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Escrow agent lacks duty

What the court held

Case: Black v. Metro Title, Inc., No. 2005AP1423.

Issue: Does an escrow agent owe a duty to an incidental beneficiary?

Holdings: No. An escrow agent is an agent and fiduciary of only the parties to the escrow.

Counsel: Brad L.F. Hoeschen, Milwaukee, for appellant; John G. Goller, Milwaukee, for respondent.

An escrow agent has no duty toward incidental beneficiaries, the Wisconsin Court of Appeals held on Feb. 15.

When Victoria and Gunnard Black got divorced, they owned a home, and the marital settlement agreement and judgment provided as follows:

“Upon the sale of the property, the remaining mortgage and all costs and expenses shall be paid off and the resulting balance shall be split between the Petitioner [Victoria] and Respondent [Gunnard] as follows: fourteen thousand one hundred dollars ($14,100) will be given to the Petitioner and then the remainder will be split equally between the Petitioner and the Respondent.”

In 2001, Victoria took part in a transaction where she was to sell her interest in the property to Gunnard, and First State Mortgage was to refinance the property. The equity at that time was approximately $96,200. Metro Title, Inc., acted as the closing and escrow agent for the transaction.

According to the complaint, Victoria executed a quitclaim deed, transferring her interest in the property to Gunnard. However, she was then informed by Metro’s agent that she would only be receiving the $14,100 portion of the settlement and not her half of the equity.

Victoria then refused to sign the real estate transfer tax return and left with that unexecuted return. However, Metro drafted a new return, and had Gunnard sign as both grantor and grantee.

Gunnard later sold the home for $125,000, but there was less than $10,000 in equity at that time. According to the court, Gunnard “squandered” the proceeds from the refinancing.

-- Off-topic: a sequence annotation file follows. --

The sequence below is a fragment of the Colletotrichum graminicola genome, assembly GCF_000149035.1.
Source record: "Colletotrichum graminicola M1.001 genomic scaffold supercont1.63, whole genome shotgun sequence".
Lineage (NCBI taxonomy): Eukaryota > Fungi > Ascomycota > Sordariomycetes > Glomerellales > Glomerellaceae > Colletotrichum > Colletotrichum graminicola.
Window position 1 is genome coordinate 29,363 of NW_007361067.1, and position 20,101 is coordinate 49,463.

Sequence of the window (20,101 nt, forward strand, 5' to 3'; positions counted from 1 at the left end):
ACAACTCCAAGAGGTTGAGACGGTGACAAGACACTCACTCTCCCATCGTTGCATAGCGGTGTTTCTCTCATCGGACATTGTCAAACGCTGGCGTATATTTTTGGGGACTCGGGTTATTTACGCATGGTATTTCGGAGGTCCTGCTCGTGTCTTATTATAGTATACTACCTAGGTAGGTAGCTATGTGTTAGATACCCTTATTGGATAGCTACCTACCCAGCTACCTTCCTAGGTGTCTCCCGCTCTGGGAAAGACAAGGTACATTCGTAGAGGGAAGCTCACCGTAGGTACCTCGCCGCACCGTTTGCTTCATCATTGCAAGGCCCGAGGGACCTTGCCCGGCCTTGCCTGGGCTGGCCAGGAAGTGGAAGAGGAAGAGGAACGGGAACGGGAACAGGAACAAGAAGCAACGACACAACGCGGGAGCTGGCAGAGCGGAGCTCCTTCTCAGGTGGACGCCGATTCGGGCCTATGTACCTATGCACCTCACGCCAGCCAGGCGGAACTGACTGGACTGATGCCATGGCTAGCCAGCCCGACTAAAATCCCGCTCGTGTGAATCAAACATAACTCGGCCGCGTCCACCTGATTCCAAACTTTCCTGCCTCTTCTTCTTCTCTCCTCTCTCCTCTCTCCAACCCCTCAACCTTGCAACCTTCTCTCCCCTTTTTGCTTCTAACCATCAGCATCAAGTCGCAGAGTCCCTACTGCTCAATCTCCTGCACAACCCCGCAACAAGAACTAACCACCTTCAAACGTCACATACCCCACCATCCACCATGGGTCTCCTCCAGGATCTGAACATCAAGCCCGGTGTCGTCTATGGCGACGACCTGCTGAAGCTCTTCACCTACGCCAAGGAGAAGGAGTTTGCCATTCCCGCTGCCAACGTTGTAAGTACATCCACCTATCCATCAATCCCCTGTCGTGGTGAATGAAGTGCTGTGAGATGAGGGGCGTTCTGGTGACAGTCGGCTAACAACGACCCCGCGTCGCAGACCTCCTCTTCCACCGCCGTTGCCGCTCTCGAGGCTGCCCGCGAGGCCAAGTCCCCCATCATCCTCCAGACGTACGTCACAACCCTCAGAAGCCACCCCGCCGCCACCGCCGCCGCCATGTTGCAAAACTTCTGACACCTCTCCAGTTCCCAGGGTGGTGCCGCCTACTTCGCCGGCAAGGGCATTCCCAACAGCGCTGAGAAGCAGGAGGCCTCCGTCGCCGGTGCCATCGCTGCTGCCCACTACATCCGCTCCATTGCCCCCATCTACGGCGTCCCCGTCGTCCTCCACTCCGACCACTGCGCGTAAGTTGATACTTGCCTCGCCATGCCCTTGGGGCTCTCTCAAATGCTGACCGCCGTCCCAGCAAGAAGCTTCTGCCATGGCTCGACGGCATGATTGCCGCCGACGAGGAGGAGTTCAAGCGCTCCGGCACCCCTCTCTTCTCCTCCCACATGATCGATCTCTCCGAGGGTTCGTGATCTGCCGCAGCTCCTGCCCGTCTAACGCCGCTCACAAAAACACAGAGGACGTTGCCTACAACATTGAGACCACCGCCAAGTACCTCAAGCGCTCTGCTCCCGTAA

Victoria then brought suit against Metro, alleging negligence, but Waukesha County Circuit Court Judge Mark Gempeler granted summary judgment to Metro. Victoria appealed, but the court of appeals affirmed in a decision by Judge Richard S. Brown.

The court held that an escrow agent has no duty toward incidental beneficiaries to an escrow, and Victoria was only an incidental beneficiary.

Reviewing case law from other jurisdictions, the court found that, in order for a duty to exist, the plaintiff must be a party to the escrow contract.

The court acknowledged exceptions — where a third party is the victim of fraud on the part of the escrow agent, or where the agent engages in self-dealing or has a conflict of interest. However, the court found that none of the exceptions apply to Victoria.

The court held, “Absent those facts, we must fall back on the general rule that an escrow holder’s obligations are limited to compliance with the parties’ instructions.”

Quoting Summit Financial Holdings, Ltd. v. Continental Lawyers Title Co., 41 P.3d 548, 552 (Cal. 2002), the court wrote, “the escrow holder has ‘“no general duty to police the affairs of its depositors”; rather, an escrow holder’s obligations are “limited to faithful compliance with [the depositors’] instructions.”’”

The court also cited Summit Financial Holdings, for the proposition that an escrow holder owes no duty of care to a nonparty to the escrow.

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Case Analysis

Turning to the merits of the summary judgment motion, the court found that the undisputed evidence showed that the only parties to the escrow were First State Mortgage Corporation, Metro and Gunnard. In addition, the closing instructions given to Metro did not require or permit it to pay Victoria half of the equity in the home.

The court found, “Victoria’s counteraffidavit does nothing to dispel this assertion of the facts. At the most, she tells how she was present at the closing and thus was a party to the ‘transaction.’ But being present at the transaction in contemplation of a payout does not make her a party to the agency agreement, and that is the key ingredient missing from her summary judgment papers.”

The court added, “On this appeal, we deem the sole issue to be whether there is a cause of action for negligence and a duty on the part of Metro to disclose to Victoria that its instructions did not include giving her half of the equity. We have held that there was no such duty.”

Accordingly, despite acknowledging that the court suspects “Vi
ctoria got snookered,” it affirmed the grant of summary judgment to Metro.

Click here for Case Analysis.

David Ziemer can be reached by email.

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